5 Essential Tips on How to Improve Customer Relations

When a business evaluates its priorities for improvements or revisions in any given system within it, one of its highest priorities should always be how to improve customer relations. As has been said time and again, customer relations is a very important aspect of a business, probably the most important in fact. When a company has a great service or a great product, their reputation can still be tarnished by poor customer relations, be it in customer service or in user experience in one aspect or another.

As a result of this, it’s high time we stop for a minute and look over some tips on how to improve customer relations. In doing so, perhaps we can shed some light on why companies that have otherwise outstanding services or products still suffer in their industries, or have such poor reputations with customers. We’ll cite some examples along with the tips of instances where this advice is not heeded, as well, so that we may all learn a positive and a negative lesson from this.

The rules of this top five are simple – they must be generally applicable across most industries and demographics, and they must relate to different facets of customer relations, rather than expounding on different aspects of just one or two.

Without further introduction here are the top five tips on improving customer relations.

#1 – Bigger, Faster, Stronger

One of the recurring problems with customer relations with many companies is the available staff and in turn speed of customer service. Companies try to cut costs by overloading a small staff of people with answering phones, help desks and forums, or they outsource to less than capable overseas companies that make the same mistakes anyhow.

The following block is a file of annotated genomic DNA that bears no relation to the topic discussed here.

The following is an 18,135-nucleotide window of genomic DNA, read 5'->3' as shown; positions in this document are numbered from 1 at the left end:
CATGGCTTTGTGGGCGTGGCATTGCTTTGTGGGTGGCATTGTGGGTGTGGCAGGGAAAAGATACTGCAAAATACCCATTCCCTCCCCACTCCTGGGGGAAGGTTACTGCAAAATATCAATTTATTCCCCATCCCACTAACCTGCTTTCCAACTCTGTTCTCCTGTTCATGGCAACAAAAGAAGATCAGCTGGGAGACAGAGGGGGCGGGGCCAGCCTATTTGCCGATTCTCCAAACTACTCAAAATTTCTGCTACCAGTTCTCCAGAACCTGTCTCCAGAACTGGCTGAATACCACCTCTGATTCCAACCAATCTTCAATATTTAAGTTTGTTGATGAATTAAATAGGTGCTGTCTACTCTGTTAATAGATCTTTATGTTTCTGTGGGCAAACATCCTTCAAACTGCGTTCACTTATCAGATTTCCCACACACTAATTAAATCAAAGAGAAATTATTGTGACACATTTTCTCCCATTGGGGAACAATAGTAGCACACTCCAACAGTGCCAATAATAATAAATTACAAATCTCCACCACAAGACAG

This results in delay times and often incompetence due to overworking employees, which is not looked upon fondly by customers, who often need their issues or questions dealt with immediately. A sure fire way to improve customer relations is to increase a local staff of CRM people, and to train them to deal with a multitude of problems, rather than specialize departments. This allows for customer service to be faster and more capable at any given time.

PayPal is a culprit of less than exemplary CRM as a result of overworked and under-capable outsourced staff which take far too long to resolve issues, and given they are a financial institution, this is a recipe for disaster that may yet lead to their downfall in competing with Google Checkout.

#2 – Getting With the Times

On that note, there’s a similar issue of not keeping up with technological innovations. We’ve seen years of refinement to crowdsourcing techniques, social platforms and other, similar technologies emerge since the turn of the century. Yet, companies still stick with old phone systems and help desks which are slow, inefficient and unpleasant to work with.

A great way to improve customer relations is to embrace technologies users are already constantly connected to such as Twitter or Facebook or heck, even email. This would mean they do not have to go out of their way to contact you, and it also improves speed and organics for handling interactions.